“Does the Church want anyone to give up his culture to be a good member of the Church?” New Era, Dec. 1971, 43
Answer/Frank M. Bradshaw
The Church has provided wonderful friends for me, no matter where I have gone in the world. Wherever I am, all I have to do is look up the Church, and immediately I have many brothers and sisters to whom I can relate because we both embrace the gospel. These persons might be Indian, Japanese, Chilean, South African, French, or American, but the most important thing about them is that they are members of the Church and love the Lord.
Without exception, the gospel can make a people better if they let its influence come into their lives. Through the gospel, life becomes different and richer. Even so, the gospel does not require that we abandon anything in our cultures that is “virtuous, lovely, or of good report, or praiseworthy.”
The following ideas should be weighed:
1. This is the Church of Jesus Christ. It is not an American church or a Utah church. It is a universal church and crosses all national and racial boundaries. The Savior makes this point clear:
“Go ye therefore, and teach all nations, baptizing them in the name of the Father, and of the Son, and of the Holy Ghost:
“Teaching them to observe all things whatsoever I have commanded you: and, lo, I am with you alway, even unto the ends of the world.” (Matt. 28:19.)
In August 1971, President Joseph Fielding Smith shed more light on this matter in an address given at the area general conference in Manchester, England:
“The day is long since past when informed people think of us as a peculiar group in the tops of the Rocky Mountains in America. It is true the Church headquarters are in Salt Lake City, and that the Lord’s house has been erected there. … But now we are coming of age as a Church and as a people … and not only shall we preach the gospel in every nation before the second coming of the Son of Man, but we shall make converts and establish congregations of the Saints among them. … So I say we are and shall be a world church. That is our destiny.”
President Smith went on to bless the Saints in the British Isles to grow and flourish in their own land.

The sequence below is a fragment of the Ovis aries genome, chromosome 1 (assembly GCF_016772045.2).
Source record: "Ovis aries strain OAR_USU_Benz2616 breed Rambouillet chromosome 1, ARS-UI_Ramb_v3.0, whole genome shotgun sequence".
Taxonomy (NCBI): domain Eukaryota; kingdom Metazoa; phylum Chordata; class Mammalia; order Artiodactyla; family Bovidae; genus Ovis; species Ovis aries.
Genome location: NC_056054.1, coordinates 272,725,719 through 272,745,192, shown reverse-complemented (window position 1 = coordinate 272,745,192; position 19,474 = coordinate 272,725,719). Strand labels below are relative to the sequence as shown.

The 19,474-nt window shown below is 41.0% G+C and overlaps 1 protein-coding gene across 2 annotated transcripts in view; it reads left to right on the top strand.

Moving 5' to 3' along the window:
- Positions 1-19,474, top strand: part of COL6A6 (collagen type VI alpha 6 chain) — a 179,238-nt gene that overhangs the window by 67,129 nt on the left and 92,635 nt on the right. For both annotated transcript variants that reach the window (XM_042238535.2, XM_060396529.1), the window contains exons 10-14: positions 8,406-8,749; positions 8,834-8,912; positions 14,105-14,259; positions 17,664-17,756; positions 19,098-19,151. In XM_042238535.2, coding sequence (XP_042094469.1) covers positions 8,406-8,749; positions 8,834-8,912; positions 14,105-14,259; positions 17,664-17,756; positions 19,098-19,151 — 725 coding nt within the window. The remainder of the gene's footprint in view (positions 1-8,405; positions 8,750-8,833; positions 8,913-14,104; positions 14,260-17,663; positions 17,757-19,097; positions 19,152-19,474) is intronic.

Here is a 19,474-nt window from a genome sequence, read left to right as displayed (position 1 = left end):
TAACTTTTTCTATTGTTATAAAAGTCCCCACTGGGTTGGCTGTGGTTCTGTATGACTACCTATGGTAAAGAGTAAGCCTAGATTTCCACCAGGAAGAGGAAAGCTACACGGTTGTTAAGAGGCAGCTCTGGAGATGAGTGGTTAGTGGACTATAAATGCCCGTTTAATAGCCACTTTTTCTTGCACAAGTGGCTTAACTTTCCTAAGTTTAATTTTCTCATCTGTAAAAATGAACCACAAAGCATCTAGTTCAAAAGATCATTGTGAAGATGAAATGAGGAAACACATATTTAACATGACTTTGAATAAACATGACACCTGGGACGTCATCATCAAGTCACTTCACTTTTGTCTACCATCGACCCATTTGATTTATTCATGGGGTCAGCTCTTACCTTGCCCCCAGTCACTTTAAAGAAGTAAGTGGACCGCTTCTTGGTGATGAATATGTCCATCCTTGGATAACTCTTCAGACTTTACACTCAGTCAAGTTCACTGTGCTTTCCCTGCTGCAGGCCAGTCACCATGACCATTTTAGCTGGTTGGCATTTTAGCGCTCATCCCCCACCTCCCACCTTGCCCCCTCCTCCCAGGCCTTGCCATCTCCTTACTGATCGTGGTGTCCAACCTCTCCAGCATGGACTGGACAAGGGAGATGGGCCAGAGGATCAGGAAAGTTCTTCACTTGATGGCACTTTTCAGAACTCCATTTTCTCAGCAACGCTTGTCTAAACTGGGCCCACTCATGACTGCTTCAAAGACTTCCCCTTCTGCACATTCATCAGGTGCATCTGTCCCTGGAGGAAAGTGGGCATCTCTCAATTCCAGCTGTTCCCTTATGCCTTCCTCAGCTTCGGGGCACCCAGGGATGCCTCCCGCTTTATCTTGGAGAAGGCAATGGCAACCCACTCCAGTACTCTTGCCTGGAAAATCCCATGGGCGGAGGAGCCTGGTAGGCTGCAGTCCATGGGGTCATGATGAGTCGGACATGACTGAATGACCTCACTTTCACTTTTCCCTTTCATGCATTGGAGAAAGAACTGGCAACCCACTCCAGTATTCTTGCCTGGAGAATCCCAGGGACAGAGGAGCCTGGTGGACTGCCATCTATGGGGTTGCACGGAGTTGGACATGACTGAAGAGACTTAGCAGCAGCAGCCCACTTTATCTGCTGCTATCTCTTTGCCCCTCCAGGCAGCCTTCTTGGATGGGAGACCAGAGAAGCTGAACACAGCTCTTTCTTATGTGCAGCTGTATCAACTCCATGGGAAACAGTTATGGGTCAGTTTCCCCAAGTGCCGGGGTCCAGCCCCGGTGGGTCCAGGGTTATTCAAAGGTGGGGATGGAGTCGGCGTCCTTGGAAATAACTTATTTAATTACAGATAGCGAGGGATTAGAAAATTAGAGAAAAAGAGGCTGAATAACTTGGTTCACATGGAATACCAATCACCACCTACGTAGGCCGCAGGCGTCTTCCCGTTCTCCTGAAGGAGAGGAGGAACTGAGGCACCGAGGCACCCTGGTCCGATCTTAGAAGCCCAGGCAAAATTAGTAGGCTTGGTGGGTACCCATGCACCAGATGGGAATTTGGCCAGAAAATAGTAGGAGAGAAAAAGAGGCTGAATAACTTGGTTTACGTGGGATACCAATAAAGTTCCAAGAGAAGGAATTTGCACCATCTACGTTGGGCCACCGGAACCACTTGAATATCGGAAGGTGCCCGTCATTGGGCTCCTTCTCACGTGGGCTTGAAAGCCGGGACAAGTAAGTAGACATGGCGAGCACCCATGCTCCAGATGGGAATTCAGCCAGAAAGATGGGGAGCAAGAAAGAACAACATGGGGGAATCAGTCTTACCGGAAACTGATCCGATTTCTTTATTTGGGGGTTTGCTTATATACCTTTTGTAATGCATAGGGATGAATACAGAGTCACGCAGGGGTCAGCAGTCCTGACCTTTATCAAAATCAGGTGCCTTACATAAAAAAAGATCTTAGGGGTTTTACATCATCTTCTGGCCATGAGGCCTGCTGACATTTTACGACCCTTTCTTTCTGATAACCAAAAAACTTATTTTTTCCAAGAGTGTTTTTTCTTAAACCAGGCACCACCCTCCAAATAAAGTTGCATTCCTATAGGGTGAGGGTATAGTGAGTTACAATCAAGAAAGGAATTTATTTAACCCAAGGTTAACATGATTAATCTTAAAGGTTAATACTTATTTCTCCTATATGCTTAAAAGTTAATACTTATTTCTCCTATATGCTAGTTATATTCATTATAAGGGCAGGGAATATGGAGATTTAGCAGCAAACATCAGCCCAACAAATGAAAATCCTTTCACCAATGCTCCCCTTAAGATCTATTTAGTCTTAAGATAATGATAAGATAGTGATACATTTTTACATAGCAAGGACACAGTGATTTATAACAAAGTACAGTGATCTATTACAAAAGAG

2. With respect to our own cultures, the Lord expects us to be “in the world but not of the world.” There are in the background and culture of most peoples many wonderful and enlightening traditions. There are also some traditions and behaviors that would be better forgotten. It is the responsibility of the member of Christ’s church to draw upon the good and turn from the evil. Therefore, if there are good traditions, we should preserve or develop them in our lives; if there are bad traditions that violate the principles of the gospel, then we should turn from them.
We should remember that when we accept the gospel we are not required to leave our homeland or give up our culture; “… what doth the Lord require of thee, but to do justly, and to love mercy, and to walk humbly with thy God?” (Micah 6:8.)
Closely related to this is the commandment, “Honour thy father and thy mother: that thy days may be long upon the land which the Lord thy God giveth thee.” (Ex. 20:12.) This not only means honor of our immediate parents, but also implies looking to our ancestors and our people and showing appropriate honor and respect to them.
Certainly, part of honoring them is to find out about them, to emulate the good in their lives, and then to do the genealogical and temple work for them so that they too might enjoy the blessings of the gospel.
All nationalities are children of our Father in heaven. We all should strive to be a good influence in the world and in our own culture. For the gospel to spread throughout the world, it will need members of the Church setting a proper example in the area and cultures in which they live.